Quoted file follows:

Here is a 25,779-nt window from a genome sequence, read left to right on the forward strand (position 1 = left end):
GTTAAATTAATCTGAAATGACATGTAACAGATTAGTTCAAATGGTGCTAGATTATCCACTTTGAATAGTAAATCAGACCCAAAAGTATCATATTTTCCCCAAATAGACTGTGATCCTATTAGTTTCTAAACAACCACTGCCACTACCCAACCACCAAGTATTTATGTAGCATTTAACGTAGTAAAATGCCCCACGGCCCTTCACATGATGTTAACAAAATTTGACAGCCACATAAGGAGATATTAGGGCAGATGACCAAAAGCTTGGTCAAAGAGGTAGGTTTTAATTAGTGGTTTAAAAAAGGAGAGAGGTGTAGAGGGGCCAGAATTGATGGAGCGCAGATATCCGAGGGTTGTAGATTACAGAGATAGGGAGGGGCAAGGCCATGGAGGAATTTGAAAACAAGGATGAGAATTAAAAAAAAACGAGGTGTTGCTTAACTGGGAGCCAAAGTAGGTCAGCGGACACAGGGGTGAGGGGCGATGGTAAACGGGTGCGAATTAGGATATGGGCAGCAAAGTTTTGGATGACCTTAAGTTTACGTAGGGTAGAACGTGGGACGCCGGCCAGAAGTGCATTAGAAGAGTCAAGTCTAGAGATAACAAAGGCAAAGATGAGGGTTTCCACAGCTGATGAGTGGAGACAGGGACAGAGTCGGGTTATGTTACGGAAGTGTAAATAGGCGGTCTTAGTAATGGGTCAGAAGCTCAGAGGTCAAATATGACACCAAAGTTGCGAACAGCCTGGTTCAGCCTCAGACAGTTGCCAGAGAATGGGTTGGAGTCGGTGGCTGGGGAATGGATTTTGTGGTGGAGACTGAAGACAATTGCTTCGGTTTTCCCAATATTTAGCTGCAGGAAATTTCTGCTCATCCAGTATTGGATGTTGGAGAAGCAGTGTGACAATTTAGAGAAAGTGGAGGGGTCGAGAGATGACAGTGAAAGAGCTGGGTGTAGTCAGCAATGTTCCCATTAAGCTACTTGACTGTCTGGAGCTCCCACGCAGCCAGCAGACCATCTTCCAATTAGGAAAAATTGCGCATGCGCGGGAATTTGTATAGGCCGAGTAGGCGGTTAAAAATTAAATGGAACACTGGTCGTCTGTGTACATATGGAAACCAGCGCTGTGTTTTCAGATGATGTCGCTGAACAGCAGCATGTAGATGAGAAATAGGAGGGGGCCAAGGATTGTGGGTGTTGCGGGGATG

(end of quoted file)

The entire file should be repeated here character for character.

Here is a 25,779-nt window from a genome sequence, read left to right on the forward strand (position 1 = left end):
GTTAAATTAATCTGAAATGACATGTAACAGATTAGTTCAAATGGTGCTAGATTATCCACTTTGAATAGTAAATCAGACCCAAAAGTATCATATTTTCCCCAAATAGACTGTGATCCTATTAGTTTCTAAACAACCACTGCCACTACCCAACCACCAAGTATTTATGTAGCATTTAACGTAGTAAAATGCCCCACGGCCCTTCACATGATGTTAACAAAATTTGACAGCCACATAAGGAGATATTAGGGCAGATGACCAAAAGCTTGGTCAAAGAGGTAGGTTTTAATTAGTGGTTTAAAAAAGGAGAGAGGTGTAGAGGGGCCAGAATTGATGGAGCGCAGATATCCGAGGGTTGTAGATTACAGAGATAGGGAGGGGCAAGGCCATGGAGGAATTTGAAAACAAGGATGAGAATTAAAAAAAAACGAGGTGTTGCTTAACTGGGAGCCAAAGTAGGTCAGCGGACACAGGGGTGAGGGGCGATGGTAAACGGGTGCGAATTAGGATATGGGCAGCAAAGTTTTGGATGACCTTAAGTTTACGTAGGGTAGAACGTGGGACGCCGGCCAGAAGTGCATTAGAAGAGTCAAGTCTAGAGATAACAAAGGCAAAGATGAGGGTTTCCACAGCTGATGAGTGGAGACAGGGACAGAGTCGGGTTATGTTACGGAAGTGTAAATAGGCGGTCTTAGTAATGGGTCAGAAGCTCAGAGGTCAAATATGACACCAAAGTTGCGAACAGCCTGGTTCAGCCTCAGACAGTTGCCAGAGAATGGGTTGGAGTCGGTGGCTGGGGAATGGATTTTGTGGTGGAGACTGAAGACAATTGCTTCGGTTTTCCCAATATTTAGCTGCAGGAAATTTCTGCTCATCCAGTATTGGATGTTGGAGAAGCAGTGTGACAATTTAGAGAAAGTGGAGGGGTCGAGAGATGACAGTGAAAGAGCTGGGTGTAGTCAGCAATGTTCCCATTAAGCTACTTGACTGTCTGGAGCTCCCACGCAGCCAGCAGACCATCTTCCAATTAGGAAAAATTGCGCATGCGCGGGAATTTGTATAGGCCGAGTAGGCGGTTAAAAATTAAATGGAACACTGGTCGTCTGTGTACATATGGAAACCAGCGCTGTGTTTTCAGATGATGTCGCTGAACAGCAGCATGTAGATGAGAAATAGGAGGGGGCCAAGGATTGTGGGTGTTGCGGGGATG